Itu2019s an even distribution but random mix of crystals of different sizesu2026most photographers understand this.
But also, itu2019s a three-dimensional layer of randomly placed crystals, suspended in an emulsion between about 9 u03bcm and 25 u03bcm thick.
,Thatu2019s 3D layering of particles, thatu2019s actually how film works.
You have a several layers of random silver halide particles in the space of any u201cpixelu201d that youu2019d have in the digital world.
Any particle that gets about four photon hits will turn black when developed, any particle that does not stays clear.
If youu2019ve ever taken a shot in low light with a small sensor (or really dark with your good camera), you may have seen lots of noise, more than the high ISO might suggest.
Thatu2019s shot noise, based on the random distribution of photons in the photon flux, some sensors getting more, some less.
Thatu2019s what film is going for here: across about 20u201340 particles, even in good light, some will get photon hits, some wonu2019t, and the overall effect is a mix of offs and ons.
Much like what you see from an inkjet printeru2019s u201cdither cellu201du2014 dots are on or off, but there are lots of them, and together they simulate different levels of grey.
,So whatu2019s grain? Itu2019s clusters of developed silver particles, as seen through the emulsion, that we perceive as a single chunk.
The grain is the effect of your seeing multiple, overlapping bits of developed silver at different layers in the in the emulsion as a single entity, grain clumps as Kodak termed it.
Thatu2019s what we see as the smallest picture element in a black and white photo.
They suggest grain clumps range from 10u201320 u03bcm or so, depending on the film and just plain random distribution.
So that suggests a peak of about 8.
But thatu2019s deceptive, because at higher contrasts, the on vs off crystals are being formed right at the edge of the light/dark boundary.
So while they grain clusters can be largish, they are informed by the behavior of the smaller particles.
,And once we get to color film, the actual picture element is no longer a silver particle.
In the color development process, there are multiple color sensitized layers of silver halide in emulsion that are developed, first as a monochrome imageu2026 modern color film has up to nine such layers.
,Once thatu2019s done, dyes are chemically formed in each layer around the silver particles.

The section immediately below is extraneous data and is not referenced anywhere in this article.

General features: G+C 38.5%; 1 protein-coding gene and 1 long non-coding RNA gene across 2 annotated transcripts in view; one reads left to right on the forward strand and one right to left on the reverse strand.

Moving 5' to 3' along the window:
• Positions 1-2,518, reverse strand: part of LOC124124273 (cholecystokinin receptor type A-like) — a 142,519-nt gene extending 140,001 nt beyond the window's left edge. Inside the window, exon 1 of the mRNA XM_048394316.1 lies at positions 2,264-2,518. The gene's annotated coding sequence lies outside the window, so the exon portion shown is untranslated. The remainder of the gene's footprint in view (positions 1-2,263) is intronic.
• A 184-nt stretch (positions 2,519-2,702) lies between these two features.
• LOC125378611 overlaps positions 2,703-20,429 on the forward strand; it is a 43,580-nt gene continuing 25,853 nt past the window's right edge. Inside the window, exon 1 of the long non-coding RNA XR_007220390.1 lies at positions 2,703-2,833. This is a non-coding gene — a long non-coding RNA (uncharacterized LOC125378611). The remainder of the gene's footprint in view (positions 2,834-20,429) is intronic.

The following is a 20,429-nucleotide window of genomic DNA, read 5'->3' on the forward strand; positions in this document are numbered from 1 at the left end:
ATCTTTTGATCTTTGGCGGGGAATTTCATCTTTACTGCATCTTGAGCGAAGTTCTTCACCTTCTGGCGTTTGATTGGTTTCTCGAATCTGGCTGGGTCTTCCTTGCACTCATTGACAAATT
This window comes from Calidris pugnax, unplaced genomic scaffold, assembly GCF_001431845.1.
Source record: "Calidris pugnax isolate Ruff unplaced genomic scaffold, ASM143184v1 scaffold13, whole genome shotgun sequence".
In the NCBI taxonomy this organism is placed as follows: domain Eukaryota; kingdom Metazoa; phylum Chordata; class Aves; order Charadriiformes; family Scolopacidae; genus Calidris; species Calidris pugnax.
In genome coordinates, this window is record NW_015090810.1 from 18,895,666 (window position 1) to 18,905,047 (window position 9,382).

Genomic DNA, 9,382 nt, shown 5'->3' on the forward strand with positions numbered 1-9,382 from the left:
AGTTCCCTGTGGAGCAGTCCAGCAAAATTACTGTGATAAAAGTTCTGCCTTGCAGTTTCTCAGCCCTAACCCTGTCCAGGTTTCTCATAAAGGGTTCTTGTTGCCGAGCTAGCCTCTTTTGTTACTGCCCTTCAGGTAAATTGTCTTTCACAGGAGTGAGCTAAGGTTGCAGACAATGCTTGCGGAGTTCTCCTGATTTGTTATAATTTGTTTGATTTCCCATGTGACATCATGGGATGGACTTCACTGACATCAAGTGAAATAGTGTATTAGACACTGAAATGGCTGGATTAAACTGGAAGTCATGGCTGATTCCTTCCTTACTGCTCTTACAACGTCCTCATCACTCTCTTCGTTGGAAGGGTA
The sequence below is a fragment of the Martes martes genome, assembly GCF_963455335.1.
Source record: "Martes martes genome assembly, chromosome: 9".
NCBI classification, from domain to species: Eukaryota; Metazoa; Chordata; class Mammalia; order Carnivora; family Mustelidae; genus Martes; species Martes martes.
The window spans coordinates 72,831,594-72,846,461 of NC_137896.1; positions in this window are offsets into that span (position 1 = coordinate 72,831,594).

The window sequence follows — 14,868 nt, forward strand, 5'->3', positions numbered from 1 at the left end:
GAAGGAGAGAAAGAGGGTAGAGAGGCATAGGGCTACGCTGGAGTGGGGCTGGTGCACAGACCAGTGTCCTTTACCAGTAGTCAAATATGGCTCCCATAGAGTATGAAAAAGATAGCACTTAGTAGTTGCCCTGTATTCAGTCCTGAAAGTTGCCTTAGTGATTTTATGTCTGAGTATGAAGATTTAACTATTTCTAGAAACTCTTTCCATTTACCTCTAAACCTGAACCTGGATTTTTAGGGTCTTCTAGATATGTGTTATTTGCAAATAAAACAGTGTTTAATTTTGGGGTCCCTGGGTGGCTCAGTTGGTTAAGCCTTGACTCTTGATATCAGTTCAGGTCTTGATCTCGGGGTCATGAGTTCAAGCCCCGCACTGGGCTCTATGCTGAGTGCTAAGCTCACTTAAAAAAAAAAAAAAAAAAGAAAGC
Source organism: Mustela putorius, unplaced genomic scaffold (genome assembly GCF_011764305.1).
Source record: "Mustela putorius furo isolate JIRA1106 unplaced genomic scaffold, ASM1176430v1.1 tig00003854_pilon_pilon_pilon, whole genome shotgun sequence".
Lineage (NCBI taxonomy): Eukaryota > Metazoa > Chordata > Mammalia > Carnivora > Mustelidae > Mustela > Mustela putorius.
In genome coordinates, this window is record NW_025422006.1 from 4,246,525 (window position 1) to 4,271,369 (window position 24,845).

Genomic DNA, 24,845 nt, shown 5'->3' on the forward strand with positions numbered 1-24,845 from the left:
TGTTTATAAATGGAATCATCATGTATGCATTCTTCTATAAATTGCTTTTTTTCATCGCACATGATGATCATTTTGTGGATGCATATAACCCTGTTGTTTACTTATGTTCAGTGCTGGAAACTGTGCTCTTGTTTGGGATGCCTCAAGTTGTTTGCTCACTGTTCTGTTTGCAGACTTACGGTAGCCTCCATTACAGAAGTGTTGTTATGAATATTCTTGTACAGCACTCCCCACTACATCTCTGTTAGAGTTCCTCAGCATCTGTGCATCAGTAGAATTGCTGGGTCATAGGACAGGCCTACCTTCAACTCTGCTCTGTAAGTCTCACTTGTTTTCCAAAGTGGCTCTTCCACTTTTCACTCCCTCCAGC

Color films use thinner individal silver halide emulsions, as the final image will depend less on formed silver.
The film has a component called a dye coupler, which is transparent and inert when the film is made.
During development, the dye couple reacts with the developed silver and components of the dye itself to form dye clouds.
These are the fundamental picture element in color film, typically 6u201315u03bcm (Kodak) in size.
So thatu2019s the equivalent of 2400 x 1600 (3.
8 megapixels) to 6000 x 4000 (24 megapixels) in effective resolution.
So that actually tracks my 1990s experience with both typical and exceptionally fine grained color films.
,I donu2019t know that Kodachrome 25 was really capable of something approaching 24 megapixels resolution, but I was certain that it had more to offer than 10 megapixels.
And it probably didu2026 but itu2019s also a bit harder to suss gain in transparency films.
After all, we want them to be transparent, eh? So in the developing process, translucent dye clouds form around silver particles, then the silver is completely bleached away.
Dye clouds do not have distinct edges in the way that silver particles do, particularly when theyu2019re translucentu2026 they fade in density toward the edge of the cloud.
So for scanning, thereu2019s the illusion of more resolution than you actually have, because weu2019re looking through all those overlapping layers and there are not true u201cpixelsu201d that deliver any hard picture element boundary.
But they still can only exhibit the resolution inherent in this smallest feature.
,Oh, and That Pesky LensYou do actually have to consider the lens, and more specifically, the effective resolution of the lens, if you want a more accurate effective resolution for film versus digital.
The visible resolution captured is a convolution of the lens and film/sensor resolution.
,Itu2019s become popular to model this using the Modulation Transfer Function (MTF).
Itu2019s possible to construct an MTF for a lens, for the sensor, for other components in an analog system, and use that to measure effective resolution.
Thatu2019s not usually done for a whole system, but any good lens review today will at least mention MTF data.
Most publish it as well.
,Most comparisons avoid the need to calculate an MTF function for every component in a system, simply by normalizing everything else in the system.